12. As I go: Wait, there are FTL ships? Huh. The setting is pretty firmly grounded in near-ish future and I think this is the first mention of the existence of, for lack of a better term, space opera technology. It’s a bit of a stumbling block, but I expect it could easily be swapped out for some other, more feasible piece of space-faring (or whatever) technologies. “I need you at the top of your game…” which is why he’s had four gins? I wonder a little if the scene with the stuffed animal is a little too infantalizing (aren’t most 14-year-olds a little beyond being asked if they’ll cuddle a toy?) but it’s good to see the android mentioned here, plus we get the lovely little character detail of “He’s watching the door...” “If she makes pee-pee, I’ll know.” Speaking of infantalizing. This strikes me as … unnecessarily creepy. P6 “… hardly fair after what she’d been through. ‘I’m sorry” – needs closing punctuation and quote marks. P7 “I can think of a couple of candidates…” but she only names one. I was half-hoping she would pull a big reveal on Q here (however inadvertently). Given what you mentioned about upping the personal stakes for Q in the last chapter, maybe she could at least say something that makes it harder for Q to avoid formulating his own suspicions? “…or Mor knows about it.” Well that might help address some of the concerns people have with MC calling from inside the house, so to speak. Bottom of p7 “I’m bang out of prospects I’m my sector” should be “in” P9 “I’m a Belter…” Just noting the same term is used in Corey’s The Expanse. Also, this conversation is telling me that the space colonization programme is a lot bigger than I’d believed; until now I thought it was just the moon, but it seems that isn’t the case. P9 - “TOM” - Q and M have been using this between themselves, but I don’t think E would have heard it? P12: “Matt black” should be “matte black,” I’m guessing? It’s a relatively minor issue and one I’m almost certainly going to be in the minority on, but I’m still experiencing some cognitive dissonance over the amalgamation of Canadian and American governmental institutions here. I’d pretty much managed to reconcile the use of the term “president” with your fictional NAF, but then in this newscast we have PL addressing the audience as “fellow Canadians,” specifically, and it’s weird again. (See also terms like “Democrats” in reference to Canadian politics.) Especially since you have the detail of PL making statements from Victoria (which is the home of the BC Legislature, although Parliament, of course, is in Ottawa). I think, especially given the relatively low visibility of the political plot and related worldbuilding, it’s just hitting that weird spot where it’s different enough from how things work that I want to correct it, but not different enough that I can just wave it away as a fictional construct. I acknowledge that it is entirely possible that I’m making a mountain out of a molehill here, and the molehill is currently buried under the accumulated results of three snowstorms in as many weeks, so… Overall: Most of my big-picture comments are the same things that you’ve been hearing ad naseum for a while now: Q&M need to go finally kick some butt, etc., etc. I'd also second the comment from others that I enjoyed this chapter more than I expected to, given the general "are we there yet?" reaction you've been getting from me over the last few chapters. I am also going to leave the phone call between the two sheriffs alone because this will probably change now that the rewrite of the last chapter has DK acquiring a new and exciting lead-based piercing. There are a couple of things in this chapter that seem to be meant to bear a lot of the narrative tension, and they’re not quite having the impact they could. One is the revelation (for the characters) that TOM is fixing the election. It makes perfect sense that the characters are only putting this information together now, but it’s something that the reader has known for a long time. For this to work as a dramatic revelation, the readers have to get something that we didn’t know before. This could be a greater sense of the actual stakes—what bad things happen if TOM gets to fix the election?--which there is maybe an opportunity to do with the conversation between Q and E on the very bottom of page 8, although given the way the worldbuilding has been presented so far that’s probably a rabbit hole you don’t want to go down. Maybe there is a way to turn this information into something actionable for the main characters. The other is the newscast from PL, which even aside from the space it takes up is given a fair bit of emphasis. Given that the town is already under some fairly extreme measures and people are already leaving under their own steam, I’m not sure why the total evacuation seems to have struck WK—pardon me, the Chef—as so ominous. Granted, “free rein to shoot anything that moves” is pretty dang ominous in any context and it certainly raises the stakes here in a way that I appreciate. I’m just not sure why the evacuations, in particular, would have convinced WK to think that shenanigans were afoot. I KNOW. We should just add this to the T-shirt queue. Yeah I don't think I emphasized this enough. I really did enjoy the moment, it's just the one bit of dialogue about the stuffed animal that struck me as a bit odd. I'm also going to second @Mandamon's comments about consequences re: the election fixing. It's actually something I think we could use a bit more of earlier, too.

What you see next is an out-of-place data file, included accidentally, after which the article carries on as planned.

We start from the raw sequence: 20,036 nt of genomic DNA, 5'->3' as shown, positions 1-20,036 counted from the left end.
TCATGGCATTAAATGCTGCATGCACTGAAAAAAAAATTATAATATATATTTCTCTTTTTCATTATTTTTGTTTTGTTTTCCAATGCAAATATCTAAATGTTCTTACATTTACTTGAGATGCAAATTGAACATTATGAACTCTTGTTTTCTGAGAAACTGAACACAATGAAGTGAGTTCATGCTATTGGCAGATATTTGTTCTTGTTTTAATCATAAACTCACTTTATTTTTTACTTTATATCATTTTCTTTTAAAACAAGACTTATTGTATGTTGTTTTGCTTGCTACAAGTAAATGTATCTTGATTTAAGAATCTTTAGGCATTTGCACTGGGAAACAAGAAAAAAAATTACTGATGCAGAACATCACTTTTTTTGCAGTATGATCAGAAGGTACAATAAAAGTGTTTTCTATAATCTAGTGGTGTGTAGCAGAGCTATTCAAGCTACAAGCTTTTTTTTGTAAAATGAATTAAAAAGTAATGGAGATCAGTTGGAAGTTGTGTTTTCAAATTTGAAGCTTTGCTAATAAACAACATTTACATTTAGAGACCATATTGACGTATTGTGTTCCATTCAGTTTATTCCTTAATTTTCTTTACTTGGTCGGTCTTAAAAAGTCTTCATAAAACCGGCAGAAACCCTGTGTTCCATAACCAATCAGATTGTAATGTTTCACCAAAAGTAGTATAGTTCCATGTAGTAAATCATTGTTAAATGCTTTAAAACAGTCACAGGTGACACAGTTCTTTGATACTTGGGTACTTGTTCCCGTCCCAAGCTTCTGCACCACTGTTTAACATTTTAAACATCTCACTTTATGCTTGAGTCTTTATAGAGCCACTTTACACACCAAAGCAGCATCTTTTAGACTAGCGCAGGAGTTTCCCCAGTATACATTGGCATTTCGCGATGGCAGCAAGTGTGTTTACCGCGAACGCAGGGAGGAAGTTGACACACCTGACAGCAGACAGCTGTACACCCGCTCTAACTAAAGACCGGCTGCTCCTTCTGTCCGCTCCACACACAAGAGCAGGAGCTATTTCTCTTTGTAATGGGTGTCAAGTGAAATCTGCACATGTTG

13. ...well, shows you how much attention I've been paying,yikes! Take everything I've said with majority shares in a salt mine, apparently. Or just blame WRS and let's move along, nothing to see here Fair enough, though it'd be a great piece of worldbuilding if you could find a way to leave it in there. It's something I've been low-key wondering about for a while. That makes more sense, tbh! Nope, it was about time for a little reminder, I think; this particular aspect of things has been fairly low-key until now. It's certainly somewhat melodramatic, but that seems to be entirely in keeping with MC's character so far, so no concerns from me! Love it. Exactly, yeah. Right now the issue is that I don't understand what the book tells Q&M that Mor couldn't find out otherwise. I shall henceforth refer to him as Chef WK. Or maybe just the Chef. On a micro level, I think this will definitely help with some of the issues people have expressed with that scene, and will probably make some things in the next chapter go down a bit easier as well. On a macro level, I think it's worth pointing out that this could end up being a bit of smoke an mirrors; it's now a gunfight instead of people talking, so it feels more active, but it's still going to serve the same function as the version of the chapter we just read, which is to keep Q&M from getting to a goal that readers are very eager to see them arrive at. Even knowing that you've done some pretty significant trimming of the earlier chapters, if the current structure remains mostly unscathed, I think this will still be an issue to some extent. So, I wonder: maybe you've taken care of this already, but could something happen to make us feel like the plot is actually moving forward in some way? Mor could reveal something, deliberately or inadvertently (heck, this chapter is from Mo's point of view; it could even be MC's identity, since I could easily see Mo cottoning on before Q does), or our heroes could inflict some kind of setback on him for a chance; he could be injured, or they could feed him information that actually sends him in the wrong direction (which I I like better, but I am of course just throwing suggestions at the wall here).
  14. Ah, I see. I actually find that the pronouns can be a helpful cue when introducing a new character, as it gives me another memory peg to hang a particular character on until I can learn a little more about them.
  15. Yes, knowing someone's pronouns versus knowing their genital configuration are are two very different sets of information. I think that artificially having the Net streamline this into a gender binary would actually undermine a lot of the worldbuilding that's been done, since it would effectively erase a component of the identity of many of the species depicted, humans included. It's certainly going to increase the learning curve for some readers coming into this world, but this is going to vary a lot - and xie and hir are already becoming relatively common neopronouns, so there certainly are folks for whom this won't be new at all. If anything, I would second the suggestion of having a few more reminders of the different species' appearances in places to help readers distinguish them in our minds.